I told my intern, it’s so hard to predict who’ll sell enough books to make a living, or make a splash. Or which books will react…

So you need to focus on doing what Neil Gaiman said, the art. The book. The story. Not whether you’re owed a living or success…

The success may come. It may not. But if you did work you love are proud of and don’t come at [the job of being a writer] with entitlement, you’ll always be proud of it…

I’ve seen a lot of writers get twisted up and bitter about that entitlement. They’ve worked so hard (and they have) and didn’t sell X… [I let expectations and bitterness sabotage me on my second novel, a hard but valuable lesson among many I learned on that book]

But in art, sometimes the hard work on a specific project doesn’t translate to success…

And that is hard [it really is] to take. But if you focus on the love of the work, then you have that. It can’t be taken away…

And if you work really hard for a very long time, you increase the chances of breaking out. Almost all overnight success is after long work… [if you look hard enough, you almost always find years of prep. I can only think of a small number of true overnight successes I’ve met. Many of them often faded away because they didn’t understand what they’d just done, or got frustrated by the next level of hard work ahead of them]

I told my intern refuse debt. Live as simply as you can b/c if you want to be an artist there are no regular paychecks…

…if single, consider exploring another country where exchange rate helps you, or do the tiny apartment thing. Minimalism. [is your ally]

I told my intern there’s nothing wrong with not making a full living off art. Amazing art comes from long time part timers…

If you part time your art, don’t resent it’s inability to make your living. Remember it’s importance, maybe even over job. But don’t resent…

I told my intern everyone around you is not an artist. They will pressure you, out of good will and love, to make bad decisions for an artist [it’s not their fault, they mean well, but they’re not doing what you’re doing]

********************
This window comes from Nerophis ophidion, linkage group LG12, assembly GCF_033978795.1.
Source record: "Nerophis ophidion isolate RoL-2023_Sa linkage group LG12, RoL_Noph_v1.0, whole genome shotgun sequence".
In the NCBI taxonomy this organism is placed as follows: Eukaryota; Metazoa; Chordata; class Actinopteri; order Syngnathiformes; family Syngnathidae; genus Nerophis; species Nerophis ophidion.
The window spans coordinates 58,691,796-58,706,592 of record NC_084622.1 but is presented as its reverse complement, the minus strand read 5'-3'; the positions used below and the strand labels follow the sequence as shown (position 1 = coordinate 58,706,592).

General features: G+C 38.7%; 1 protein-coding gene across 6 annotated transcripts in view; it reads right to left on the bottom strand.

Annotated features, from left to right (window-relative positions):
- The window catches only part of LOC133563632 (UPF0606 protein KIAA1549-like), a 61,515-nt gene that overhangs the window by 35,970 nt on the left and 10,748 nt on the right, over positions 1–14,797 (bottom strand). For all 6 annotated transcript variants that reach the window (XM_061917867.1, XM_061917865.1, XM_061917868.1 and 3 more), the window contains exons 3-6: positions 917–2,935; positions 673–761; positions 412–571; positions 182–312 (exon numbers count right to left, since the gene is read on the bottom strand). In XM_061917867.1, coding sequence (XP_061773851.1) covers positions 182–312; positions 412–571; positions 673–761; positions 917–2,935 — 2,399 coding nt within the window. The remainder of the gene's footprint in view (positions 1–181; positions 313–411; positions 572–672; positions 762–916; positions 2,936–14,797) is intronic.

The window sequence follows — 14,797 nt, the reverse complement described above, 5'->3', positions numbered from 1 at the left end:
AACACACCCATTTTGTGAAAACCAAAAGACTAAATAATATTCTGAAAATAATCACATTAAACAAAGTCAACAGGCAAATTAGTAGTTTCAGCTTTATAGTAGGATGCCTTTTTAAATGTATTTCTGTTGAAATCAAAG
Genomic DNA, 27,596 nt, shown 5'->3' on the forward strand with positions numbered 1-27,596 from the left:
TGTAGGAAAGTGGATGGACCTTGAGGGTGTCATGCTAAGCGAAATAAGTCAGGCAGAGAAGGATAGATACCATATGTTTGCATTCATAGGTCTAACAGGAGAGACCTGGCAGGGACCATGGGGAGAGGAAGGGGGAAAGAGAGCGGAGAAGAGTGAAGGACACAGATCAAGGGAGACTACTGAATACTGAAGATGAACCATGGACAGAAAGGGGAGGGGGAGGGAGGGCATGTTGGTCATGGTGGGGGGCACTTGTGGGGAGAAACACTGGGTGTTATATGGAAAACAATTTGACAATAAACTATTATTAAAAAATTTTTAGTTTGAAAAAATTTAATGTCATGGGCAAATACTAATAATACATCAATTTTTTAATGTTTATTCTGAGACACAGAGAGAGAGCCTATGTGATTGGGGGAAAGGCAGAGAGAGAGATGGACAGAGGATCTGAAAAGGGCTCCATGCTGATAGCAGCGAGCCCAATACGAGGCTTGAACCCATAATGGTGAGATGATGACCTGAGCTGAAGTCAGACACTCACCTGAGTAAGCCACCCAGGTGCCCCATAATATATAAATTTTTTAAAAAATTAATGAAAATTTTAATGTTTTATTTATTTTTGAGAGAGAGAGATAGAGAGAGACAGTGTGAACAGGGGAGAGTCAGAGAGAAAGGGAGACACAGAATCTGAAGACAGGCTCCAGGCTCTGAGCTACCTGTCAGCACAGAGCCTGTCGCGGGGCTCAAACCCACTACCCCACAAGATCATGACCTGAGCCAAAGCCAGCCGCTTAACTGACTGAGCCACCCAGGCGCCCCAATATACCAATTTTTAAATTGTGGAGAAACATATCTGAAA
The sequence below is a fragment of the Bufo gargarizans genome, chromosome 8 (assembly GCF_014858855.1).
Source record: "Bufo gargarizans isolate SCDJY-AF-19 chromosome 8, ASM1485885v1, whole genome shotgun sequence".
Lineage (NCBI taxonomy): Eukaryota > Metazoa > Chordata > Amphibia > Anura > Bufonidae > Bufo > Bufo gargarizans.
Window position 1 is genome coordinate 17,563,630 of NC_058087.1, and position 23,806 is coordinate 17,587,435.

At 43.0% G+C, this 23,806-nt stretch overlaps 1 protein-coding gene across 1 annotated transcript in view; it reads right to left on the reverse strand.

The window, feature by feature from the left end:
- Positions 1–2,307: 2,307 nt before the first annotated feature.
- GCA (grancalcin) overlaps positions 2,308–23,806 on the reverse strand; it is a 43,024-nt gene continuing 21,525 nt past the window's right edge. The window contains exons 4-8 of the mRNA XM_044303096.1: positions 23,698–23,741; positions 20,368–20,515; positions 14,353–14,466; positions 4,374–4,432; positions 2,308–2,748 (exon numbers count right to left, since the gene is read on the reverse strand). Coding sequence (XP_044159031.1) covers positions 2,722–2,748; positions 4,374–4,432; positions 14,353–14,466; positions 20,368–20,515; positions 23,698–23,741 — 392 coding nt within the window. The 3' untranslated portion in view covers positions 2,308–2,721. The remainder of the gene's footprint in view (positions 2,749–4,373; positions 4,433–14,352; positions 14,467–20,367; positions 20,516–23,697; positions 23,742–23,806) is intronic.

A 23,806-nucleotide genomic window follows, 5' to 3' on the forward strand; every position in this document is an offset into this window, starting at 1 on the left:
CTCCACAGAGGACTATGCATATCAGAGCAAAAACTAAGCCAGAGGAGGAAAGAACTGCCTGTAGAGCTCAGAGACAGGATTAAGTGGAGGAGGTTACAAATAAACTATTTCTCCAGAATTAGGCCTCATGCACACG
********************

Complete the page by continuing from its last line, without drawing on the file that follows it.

I told my intern if you want art to be your job, it needs to be your job now. You need to spend time on it like it’s your second job.

I told my intern once you write the work, and loved it, and created it, then you become mercenary. Put on small biz cap.

…once you’ve lovingly crafted widget, you try to sell it. But don’t assume your first widget will work, entrepreneur. Maybe next…

I told my intern go out and start trying to make art, and make money off it right now. There’s no certificate, no formal hiring process.

I told my intern you will hear no a lot. It doesn’t mean anything other than ‘not right now with this.’ I still hear no all the time.

07 Apr

How I write a novel… revisited

One of the more popular items on my website is the article ‘how I write a novel.’ It was written in September of 2006. Plus, in my ‘Ask an question’ thread back from January/February this question was asked again. I was working my way down the questions and ran out of time to put this together to answer Christopher Weuve asking this question, as well as Ken McConnel.

So here is the answer, Chris, a month later!

Occasionally I get emails along the lines of ‘dude, you should totally check out X, it’s way better.’

Chances are I’ve tried and downloaded X (although I always welcome the comments, you never know…), but I’ve been pointing people towards my choice of writing tool for a year now, and it’s Scrivener. I’ve been playing with it since it was a beta.

I wrote Sly Mongoose on Scrivener, and I quite credit it with making the whole process a lot easier than normal, as I was able to keep all my various notes, outlines, and files together in one organic manner. It also, however, didn’t lock up my chapters in some strange format, they were saved as RTF, so I felt really comfortable about using Scrivener.

The initial stages of writing a novel are still the same as before.

We begin with this:

As I wrote, almost 2 years ago:

First off, I spend time lying upside down on the couch with a pillow over my head. This is called “˜plotting,’ although I understand that *sometimes* it can look like I’m actually napping.

Sometimes that does happen, but usually if the pillow is over the face that indicates plotting.

After that comes notes that I write on various scraps of paper:

This is the early stage of Sly Mongoose, scraps of various pieces of paper that I put the ideas down on.

As I wrote in ’06:

Some of those pieces of paper are actually stacked (there is order in there, I didn’t want to randomly shuffle them for you all) and are usually laid out across my desk, not on the floor. It’s about 100 pieces of paper.

Next up comes compression. I take these pieces of paper and write a 2-3 page synopsis to capture the idea of the book and try and sell it.

Once I have the go ahead the next stage rolls out. Writing the damn thing.